Monday, April 27, 2009

What's A Seed Potato?

The other day while reading a friend's Facebook posting, I ran across this question, "What's A Seed Potato?"

No potato's don't come from seeds, so please don't run to your local hardware or seed supply store looking for them, seed potatoes are simply regular potatoes that are "growing"... "So does that mean I can plant the potatoes I bought at the grocery store into the ground to grow MORE potatoes?"

The answer is really, yes AND no. Most store bought potatoes have growth inhibitors so they DON'T sprout as well - But you may be able to look for potatoes that are not treated - Think possibly organically grown potatoes or ones from your local farmers market! It's best though to get authentic seed potatoes from your garden center as potatoes found in other resources may not be disease resistant!

"How to I plant my seed potatoes?" It's a simple answer really, cut your seed potatoes (sprouting potatoes) into small chunks with each piece containing at least (1) eye - Or in layman's terms, one area where the potato is beginning to sprout. Aren't you glad you asked?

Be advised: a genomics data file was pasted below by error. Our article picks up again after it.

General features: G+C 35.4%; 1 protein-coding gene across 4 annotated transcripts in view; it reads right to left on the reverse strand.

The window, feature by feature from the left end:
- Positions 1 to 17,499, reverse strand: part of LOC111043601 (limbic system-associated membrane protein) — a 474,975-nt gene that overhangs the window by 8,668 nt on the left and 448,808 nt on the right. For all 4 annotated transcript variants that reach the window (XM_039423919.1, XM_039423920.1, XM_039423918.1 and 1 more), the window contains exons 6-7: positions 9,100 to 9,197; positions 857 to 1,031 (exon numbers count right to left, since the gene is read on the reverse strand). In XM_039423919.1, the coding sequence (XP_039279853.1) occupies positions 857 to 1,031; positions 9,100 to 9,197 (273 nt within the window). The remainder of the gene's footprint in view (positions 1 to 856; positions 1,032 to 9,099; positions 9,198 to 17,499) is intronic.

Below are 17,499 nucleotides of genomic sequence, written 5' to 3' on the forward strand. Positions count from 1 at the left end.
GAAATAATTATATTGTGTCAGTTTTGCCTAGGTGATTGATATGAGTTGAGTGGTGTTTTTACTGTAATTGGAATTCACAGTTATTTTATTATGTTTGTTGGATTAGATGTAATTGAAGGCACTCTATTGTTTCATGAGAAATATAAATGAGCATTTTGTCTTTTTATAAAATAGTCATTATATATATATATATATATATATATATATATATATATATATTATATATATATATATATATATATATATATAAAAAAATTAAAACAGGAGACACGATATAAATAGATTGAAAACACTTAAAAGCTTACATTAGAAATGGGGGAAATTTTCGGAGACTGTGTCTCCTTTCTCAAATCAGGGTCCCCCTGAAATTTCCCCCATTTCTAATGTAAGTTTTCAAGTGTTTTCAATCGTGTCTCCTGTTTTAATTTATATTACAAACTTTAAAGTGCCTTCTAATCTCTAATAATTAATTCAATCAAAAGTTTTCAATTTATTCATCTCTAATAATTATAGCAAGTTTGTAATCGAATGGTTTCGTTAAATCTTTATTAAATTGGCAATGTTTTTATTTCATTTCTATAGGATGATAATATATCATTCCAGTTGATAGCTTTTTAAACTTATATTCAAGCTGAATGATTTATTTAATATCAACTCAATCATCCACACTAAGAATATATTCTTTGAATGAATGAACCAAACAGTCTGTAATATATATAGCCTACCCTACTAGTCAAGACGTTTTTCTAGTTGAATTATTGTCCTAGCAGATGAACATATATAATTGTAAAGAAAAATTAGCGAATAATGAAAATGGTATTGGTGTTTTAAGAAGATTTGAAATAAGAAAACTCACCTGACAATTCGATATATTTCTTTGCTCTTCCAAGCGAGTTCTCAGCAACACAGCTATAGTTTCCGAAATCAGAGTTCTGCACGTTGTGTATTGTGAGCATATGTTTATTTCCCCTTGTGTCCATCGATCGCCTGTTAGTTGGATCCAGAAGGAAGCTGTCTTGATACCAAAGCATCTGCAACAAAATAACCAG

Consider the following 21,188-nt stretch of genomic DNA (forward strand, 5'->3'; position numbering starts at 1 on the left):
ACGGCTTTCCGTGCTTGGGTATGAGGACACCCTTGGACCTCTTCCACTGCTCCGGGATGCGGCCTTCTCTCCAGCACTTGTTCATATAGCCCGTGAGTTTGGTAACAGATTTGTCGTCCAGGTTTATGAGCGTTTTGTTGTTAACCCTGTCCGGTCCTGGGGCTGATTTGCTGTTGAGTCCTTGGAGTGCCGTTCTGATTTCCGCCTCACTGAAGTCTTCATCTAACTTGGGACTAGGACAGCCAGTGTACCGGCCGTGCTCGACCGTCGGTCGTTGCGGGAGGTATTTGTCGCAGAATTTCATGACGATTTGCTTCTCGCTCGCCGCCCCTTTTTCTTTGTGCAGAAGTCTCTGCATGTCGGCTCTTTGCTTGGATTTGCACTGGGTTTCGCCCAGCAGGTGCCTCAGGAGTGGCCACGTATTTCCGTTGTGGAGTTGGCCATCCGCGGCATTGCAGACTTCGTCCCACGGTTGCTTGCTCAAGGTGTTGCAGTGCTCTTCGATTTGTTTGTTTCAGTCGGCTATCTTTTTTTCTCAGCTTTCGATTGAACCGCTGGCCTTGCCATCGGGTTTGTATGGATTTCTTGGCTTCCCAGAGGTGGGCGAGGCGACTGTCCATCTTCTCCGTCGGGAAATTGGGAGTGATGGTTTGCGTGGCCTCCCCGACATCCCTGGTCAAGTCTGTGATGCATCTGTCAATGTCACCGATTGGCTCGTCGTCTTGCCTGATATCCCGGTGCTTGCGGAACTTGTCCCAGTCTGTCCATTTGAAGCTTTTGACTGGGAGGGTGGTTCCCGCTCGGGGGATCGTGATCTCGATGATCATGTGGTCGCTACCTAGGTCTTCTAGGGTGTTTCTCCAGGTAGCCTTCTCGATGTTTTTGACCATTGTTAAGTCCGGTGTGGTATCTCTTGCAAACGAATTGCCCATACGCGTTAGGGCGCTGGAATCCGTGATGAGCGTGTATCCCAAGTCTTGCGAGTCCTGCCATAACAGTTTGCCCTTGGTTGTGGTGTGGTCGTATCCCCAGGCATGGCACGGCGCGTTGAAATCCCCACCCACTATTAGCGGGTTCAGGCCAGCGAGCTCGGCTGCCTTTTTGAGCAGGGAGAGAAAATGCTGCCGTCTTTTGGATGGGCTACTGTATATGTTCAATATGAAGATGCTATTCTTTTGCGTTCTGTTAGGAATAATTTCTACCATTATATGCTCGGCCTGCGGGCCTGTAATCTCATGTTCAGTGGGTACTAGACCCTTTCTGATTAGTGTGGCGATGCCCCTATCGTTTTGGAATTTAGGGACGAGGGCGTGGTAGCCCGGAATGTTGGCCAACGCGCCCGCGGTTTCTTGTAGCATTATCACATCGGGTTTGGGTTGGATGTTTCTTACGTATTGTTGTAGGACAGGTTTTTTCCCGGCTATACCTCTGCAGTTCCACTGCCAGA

You CAN plant the potatoes into the ground, a raised bed or even a potato bag. I purchased my potato bags from the Gardeners Supply Company, but they are simply a bag that can hold soil and has great drainage. A friend even told me of planting them into an old trash can that had holes added into it, and I have even read about someone planting their potatoes INTO their purchased bag of compost (emptying it and filling it as I describe below.)!

I harvested (oh I don't know) 10+ pounds from 1 seed potato per bag - pretty good return in my opinion!

To start, cover the bottom of the bag with a thin layer of compost. Plant the seed potatoes in the bottom of the bag and lightly cover with loose soil, compost or straw. When the potatoes begin to sprout, add another thin layer of soil, comport or straw, then add another after more sprouting, and another after even more sprouting, until the bag is full. In the fall when the foliage begins to yellow and the flowers have faded, dump out your bag and harvest yummy home-grown new potatoes. (This should be a no-brainer, but don't forget to water your potato plants!)

This is a GREAT kids project in the garden too!!! My kids LOVE seeing how many potatoes they get each year...

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